Since January, global logistics leader DHL has distributed more than 200 million doses of the COVID vaccine to 120+ countries around the globe. While the US and UK recently rolled out immunisation plans to most citizens, countries with less developed infrastructure still desperately need more doses. In the United Arab Emirates (UAE), which currently has one of the highest per-capita immunisation rates, the government set up storage facilities to cover domestic and international demand. But storage, as we’ve learned, is little help if you can’t transport the goods.

 

This is where logistics leaders such as DHL make their impact. The company built over 50 new partnerships, bilateral and multilateral, to collaborate with pharmaceutical and private sector firms. With more than 350 DHL centres pressed into service, the group operated 9,000+ flights to ship the vaccine where it needed to go. 


 

Public-Private Partnerships

With new pandemic knowledge, DHL just released its “Revisiting Pandemic Resilience” white paper, which examined the role of logistics and supply chain companies in handling COVID-19. As Thomas Ellman, Head of Clinical Trials Logistics at DHL, said: “The past one year has highlighted the importance of logistics and supply chain management to manage the pandemic, ensure business continuity and protect public health. It has also shown us that together we are stronger”. 

 

Multisector partnerships, DHL said, enabled rapid, effective vaccine distribution. While international scientists developed a vaccine in record time—five times faster than any other vaccine in history—manufacturers ramped up production and logistics teams rolled out distribution three times faster than expected. When commercial routes faced backups, logistics operators worked with military officers to transport vaccines via helicopters and boats. 

 

In the UAE, the public-private HOPE Consortium distributed billions of COVID-19 doses to its civilians as well as other countries in need by partnering with commercial organisations such as DHL. For the first time, apropo for an unprecedented pandemic, logistics companies made strong connections with public health and government.

 

“While the race against the virus continues, leveraging the power of such collaborations and data analytics will be key”, said Katja Busch, Chief Commercial Officer DHL and Head of DHL Customer Solutions & Innovation. “We need to remain prepared for high patient and vaccine volumes, maintain logistics infrastructure and capacity, while planning for seasonal fluctuations by providing a stable and well-equipped platform for the years to come”.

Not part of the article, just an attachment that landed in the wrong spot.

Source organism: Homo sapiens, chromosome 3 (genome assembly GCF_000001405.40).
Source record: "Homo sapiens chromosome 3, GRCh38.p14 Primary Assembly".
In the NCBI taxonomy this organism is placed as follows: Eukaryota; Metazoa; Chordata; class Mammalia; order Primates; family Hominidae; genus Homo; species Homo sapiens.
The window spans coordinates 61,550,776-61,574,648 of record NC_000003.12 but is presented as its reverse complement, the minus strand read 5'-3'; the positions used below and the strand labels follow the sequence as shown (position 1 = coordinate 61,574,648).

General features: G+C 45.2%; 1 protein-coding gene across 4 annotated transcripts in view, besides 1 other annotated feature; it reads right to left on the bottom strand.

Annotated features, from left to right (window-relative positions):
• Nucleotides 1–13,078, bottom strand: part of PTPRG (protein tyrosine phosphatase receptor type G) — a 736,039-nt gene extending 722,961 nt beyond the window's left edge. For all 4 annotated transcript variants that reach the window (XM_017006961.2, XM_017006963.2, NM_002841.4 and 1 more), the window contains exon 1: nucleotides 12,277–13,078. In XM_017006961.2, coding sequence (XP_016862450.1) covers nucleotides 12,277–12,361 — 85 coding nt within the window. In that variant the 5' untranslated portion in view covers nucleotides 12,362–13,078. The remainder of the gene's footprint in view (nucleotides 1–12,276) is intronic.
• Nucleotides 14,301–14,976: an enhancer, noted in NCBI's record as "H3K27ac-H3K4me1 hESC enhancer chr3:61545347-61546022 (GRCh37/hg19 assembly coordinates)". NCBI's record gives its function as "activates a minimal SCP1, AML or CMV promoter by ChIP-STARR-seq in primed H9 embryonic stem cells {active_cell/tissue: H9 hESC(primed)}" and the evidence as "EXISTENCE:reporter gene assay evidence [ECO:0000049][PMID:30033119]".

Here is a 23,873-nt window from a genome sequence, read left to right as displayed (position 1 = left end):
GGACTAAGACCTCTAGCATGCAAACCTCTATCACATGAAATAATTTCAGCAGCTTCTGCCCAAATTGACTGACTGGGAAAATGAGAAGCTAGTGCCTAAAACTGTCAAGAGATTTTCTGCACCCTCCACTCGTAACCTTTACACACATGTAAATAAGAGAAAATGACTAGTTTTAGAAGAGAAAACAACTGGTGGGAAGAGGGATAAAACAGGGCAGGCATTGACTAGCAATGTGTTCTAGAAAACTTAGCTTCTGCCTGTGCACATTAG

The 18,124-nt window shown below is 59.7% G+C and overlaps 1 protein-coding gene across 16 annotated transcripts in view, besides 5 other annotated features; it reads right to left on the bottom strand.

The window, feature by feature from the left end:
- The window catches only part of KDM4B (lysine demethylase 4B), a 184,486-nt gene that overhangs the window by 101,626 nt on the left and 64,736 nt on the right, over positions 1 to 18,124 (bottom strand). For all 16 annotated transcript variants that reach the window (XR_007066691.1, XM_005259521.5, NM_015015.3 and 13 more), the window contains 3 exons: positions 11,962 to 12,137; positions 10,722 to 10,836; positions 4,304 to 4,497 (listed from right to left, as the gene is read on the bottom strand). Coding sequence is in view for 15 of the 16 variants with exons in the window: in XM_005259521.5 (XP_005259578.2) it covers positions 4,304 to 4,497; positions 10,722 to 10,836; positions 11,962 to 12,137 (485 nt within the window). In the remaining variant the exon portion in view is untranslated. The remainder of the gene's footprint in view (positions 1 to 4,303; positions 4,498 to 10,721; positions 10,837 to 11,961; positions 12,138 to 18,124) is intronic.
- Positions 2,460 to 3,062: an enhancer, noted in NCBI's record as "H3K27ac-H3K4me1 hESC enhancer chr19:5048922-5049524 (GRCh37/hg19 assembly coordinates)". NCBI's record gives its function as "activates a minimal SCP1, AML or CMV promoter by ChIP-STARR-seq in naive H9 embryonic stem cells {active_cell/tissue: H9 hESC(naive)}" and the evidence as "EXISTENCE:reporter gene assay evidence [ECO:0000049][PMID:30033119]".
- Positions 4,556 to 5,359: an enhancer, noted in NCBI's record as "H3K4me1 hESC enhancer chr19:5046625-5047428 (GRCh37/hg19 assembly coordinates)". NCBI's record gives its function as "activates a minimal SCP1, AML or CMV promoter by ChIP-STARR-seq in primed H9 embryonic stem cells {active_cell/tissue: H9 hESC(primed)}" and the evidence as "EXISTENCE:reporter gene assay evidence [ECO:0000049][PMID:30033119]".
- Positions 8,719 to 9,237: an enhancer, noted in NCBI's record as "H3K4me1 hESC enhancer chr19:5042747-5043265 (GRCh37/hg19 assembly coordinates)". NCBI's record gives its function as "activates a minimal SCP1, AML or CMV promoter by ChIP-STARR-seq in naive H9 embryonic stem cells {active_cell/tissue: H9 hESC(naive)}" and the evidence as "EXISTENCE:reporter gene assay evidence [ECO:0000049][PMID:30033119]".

How Do We Sustain Immunisation? 

By the end of 2021, experts estimate that we need approximately 10 billion doses of vaccines—many of which will be shipped to areas of the world, such as India, South Africa, and Brazil, that lack significant infrastructure. This is perhaps the greatest divide between countries that have rolled out successful immunisation programmes and those that have not. As Busch noted, “the UAE’s significant investments in creating robust air, sea, and land infrastructure facilitated logistics and vaccine distribution, helping us keep supply chains resilient”. 

 

Neither is the novel coronavirus a one-time affair. If predictions hold, COVID will be similar to seasonal colds or the flu: here to stay. When fall comes around each year, governments will need to vaccinate the world as quickly as possible to ensure long-term immunisation against the virus. This time, logistics companies must be better prepared. 


Yet global immunisation, year after year, is no small order. To keep reinfection rates low and slow the spread of COVID, governments will likely need 7-9 billion annual doses of the vaccine to meet that mark. And if DHL’s white paper is any judge of success, multi-sector supply chain partnerships will set the gold standard.